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CorCoralynn


Essay for Green Belt
2/15/03

I want to share a few of my thoughts and feelings regarding the student oath. First, I appreciate that such a mechanism (the oath) exists as part of our practice of encouraging us each day to focus in on our motives for doing what we're doing and the correct attitude(s) with which to approach our practice. On the other hand, I've always been skeptical about collective oaths, never sure I want to participate in the pledged of allegiance, the girl scout oath, etc. My skepticism stems at once from a kind of fear of "big brother" (sister) - that I will be sucked willy-nilly into false consciousness, bad faith, ideological over determination -- and also from a knowledge that the words are widely interpretable, so that what I mean by "freedom," for instance, might be very different than what the woman standing next to me means.

As an example, take the assertion that I shall observe the tenets of Tae Kwon Do. Courtesy. I'm not sure I always want to be courteous; indeed being courteous might in some contexts prevent me from being a champion of justice. I do think that respecting the humanity of other people (and life force of other beings) is important (and this is addressed for the TKD community in the second line of the oath), but I'm not sure I equate that with courtesy. Self-control. This is the word I most grate at. I think I -- and many girls/women -- may practice too much self-control (and courtesy). This habit prevents me from speaking my mind sometimes when it might be better that I did, expressing anger directly, laughing heartily. In TKD, perhaps we are meant to be thinking about things such as controlling when and how and to what degree we use force. This, I agree is crucial. Yet, I might replace the oath of self-control with one of personal responsibility and/or self-esteem.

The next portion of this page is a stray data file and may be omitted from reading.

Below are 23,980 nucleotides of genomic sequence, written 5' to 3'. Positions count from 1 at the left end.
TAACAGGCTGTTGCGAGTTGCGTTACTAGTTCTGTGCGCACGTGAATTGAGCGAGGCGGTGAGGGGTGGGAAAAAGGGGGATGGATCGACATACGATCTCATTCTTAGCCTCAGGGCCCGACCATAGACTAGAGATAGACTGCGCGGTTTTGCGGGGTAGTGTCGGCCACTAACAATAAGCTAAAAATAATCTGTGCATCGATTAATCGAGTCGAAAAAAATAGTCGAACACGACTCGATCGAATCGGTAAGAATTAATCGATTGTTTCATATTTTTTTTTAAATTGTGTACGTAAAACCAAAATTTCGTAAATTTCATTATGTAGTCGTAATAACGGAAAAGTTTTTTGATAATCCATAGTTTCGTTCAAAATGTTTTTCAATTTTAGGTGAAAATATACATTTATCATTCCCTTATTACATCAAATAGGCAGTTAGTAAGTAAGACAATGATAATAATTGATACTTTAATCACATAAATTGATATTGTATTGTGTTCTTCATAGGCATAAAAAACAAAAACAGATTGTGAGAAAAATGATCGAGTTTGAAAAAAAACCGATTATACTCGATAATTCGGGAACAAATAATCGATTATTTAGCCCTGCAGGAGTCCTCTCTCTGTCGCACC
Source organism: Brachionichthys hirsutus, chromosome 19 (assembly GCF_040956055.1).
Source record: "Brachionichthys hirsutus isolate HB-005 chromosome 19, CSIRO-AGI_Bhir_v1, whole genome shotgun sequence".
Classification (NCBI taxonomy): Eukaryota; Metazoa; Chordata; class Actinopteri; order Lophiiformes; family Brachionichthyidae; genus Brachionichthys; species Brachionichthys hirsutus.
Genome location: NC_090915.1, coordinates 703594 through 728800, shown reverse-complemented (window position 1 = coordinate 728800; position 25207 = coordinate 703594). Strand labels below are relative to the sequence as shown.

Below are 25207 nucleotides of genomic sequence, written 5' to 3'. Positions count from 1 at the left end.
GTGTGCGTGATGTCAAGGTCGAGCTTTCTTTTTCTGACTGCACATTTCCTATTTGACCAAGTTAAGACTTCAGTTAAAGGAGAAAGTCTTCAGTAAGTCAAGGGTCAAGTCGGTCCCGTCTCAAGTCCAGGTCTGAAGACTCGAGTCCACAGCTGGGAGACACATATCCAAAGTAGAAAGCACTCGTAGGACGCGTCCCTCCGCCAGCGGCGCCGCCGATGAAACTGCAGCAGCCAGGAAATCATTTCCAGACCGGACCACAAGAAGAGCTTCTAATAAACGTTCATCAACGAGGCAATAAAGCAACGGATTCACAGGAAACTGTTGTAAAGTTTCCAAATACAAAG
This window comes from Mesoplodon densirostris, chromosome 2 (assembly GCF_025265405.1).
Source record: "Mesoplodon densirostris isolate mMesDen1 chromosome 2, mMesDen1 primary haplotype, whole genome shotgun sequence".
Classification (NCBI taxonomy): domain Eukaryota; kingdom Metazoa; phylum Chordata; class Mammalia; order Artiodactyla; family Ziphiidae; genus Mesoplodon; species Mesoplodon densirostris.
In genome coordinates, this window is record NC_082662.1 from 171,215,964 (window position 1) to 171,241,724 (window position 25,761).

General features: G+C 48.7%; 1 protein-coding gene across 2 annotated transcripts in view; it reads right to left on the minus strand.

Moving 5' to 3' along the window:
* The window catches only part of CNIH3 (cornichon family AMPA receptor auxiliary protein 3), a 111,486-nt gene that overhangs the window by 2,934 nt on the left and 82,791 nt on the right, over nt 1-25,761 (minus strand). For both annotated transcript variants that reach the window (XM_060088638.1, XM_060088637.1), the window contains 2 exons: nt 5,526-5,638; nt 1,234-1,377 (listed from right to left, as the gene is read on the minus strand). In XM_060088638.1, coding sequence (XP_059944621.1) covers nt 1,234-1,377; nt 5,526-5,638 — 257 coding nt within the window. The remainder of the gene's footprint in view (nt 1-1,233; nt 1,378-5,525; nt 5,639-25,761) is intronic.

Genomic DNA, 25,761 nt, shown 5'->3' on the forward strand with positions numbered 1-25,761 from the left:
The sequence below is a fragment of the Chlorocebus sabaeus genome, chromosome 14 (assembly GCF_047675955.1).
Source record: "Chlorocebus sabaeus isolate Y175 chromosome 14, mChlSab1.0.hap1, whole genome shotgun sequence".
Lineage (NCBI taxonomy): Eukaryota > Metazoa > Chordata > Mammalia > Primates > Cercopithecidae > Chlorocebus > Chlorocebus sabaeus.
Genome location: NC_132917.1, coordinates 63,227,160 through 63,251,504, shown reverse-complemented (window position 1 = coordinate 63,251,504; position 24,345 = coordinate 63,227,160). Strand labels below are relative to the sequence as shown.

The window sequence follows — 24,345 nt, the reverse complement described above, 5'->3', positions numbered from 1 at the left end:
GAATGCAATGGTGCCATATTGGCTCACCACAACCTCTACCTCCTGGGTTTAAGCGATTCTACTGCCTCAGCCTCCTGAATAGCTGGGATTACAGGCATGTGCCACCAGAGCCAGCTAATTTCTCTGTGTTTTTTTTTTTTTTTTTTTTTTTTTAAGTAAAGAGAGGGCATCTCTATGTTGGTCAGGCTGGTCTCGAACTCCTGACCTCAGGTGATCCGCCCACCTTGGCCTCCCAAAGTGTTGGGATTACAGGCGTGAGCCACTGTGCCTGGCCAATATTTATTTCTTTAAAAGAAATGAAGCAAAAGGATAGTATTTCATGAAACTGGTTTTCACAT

Freedom, justice and a more peaceful world. I'm all for this, and so is George W. Bush, if you listen to him talk. I think he believes it too. And what about the Korean military functionaries who established TKD as part of training for soldiers? I am frankly not sure of the degree to which I associate my practice of TKD with these three things. I do experience a sense of freedom from encultured/feminine physical constraint/restraint when I punch, block and kick. I do think that if more of us did this (and took off our high heels and danced, etc.) we'd experience more freedom; and I think instructors , seniors and other students doing models its possibility for me. Justice -- I also wonder about this. Certainly this can't simply be about taking justices, as they say (and in this case literally), into our own hands. I'm still working on the link for me personally between my practice of TKD and justice. Peacefulness. Can I help build a more peaceful world by being able to (or imagining  I am able to) defend myself against attack (maybe) or by being able to spar? By quieting the mind through concentration necessitated in TKD practice? Certainly TKD's contribution to peacefulness requires the context of a larger pacifist philosophy and practice that can simultaneously address itself to matters of peace in the home, in the street, in the penal system, in the international arena. Is this really what the founding fathers imagined? Maybe the links are easier in a society infused with Buddhist thought.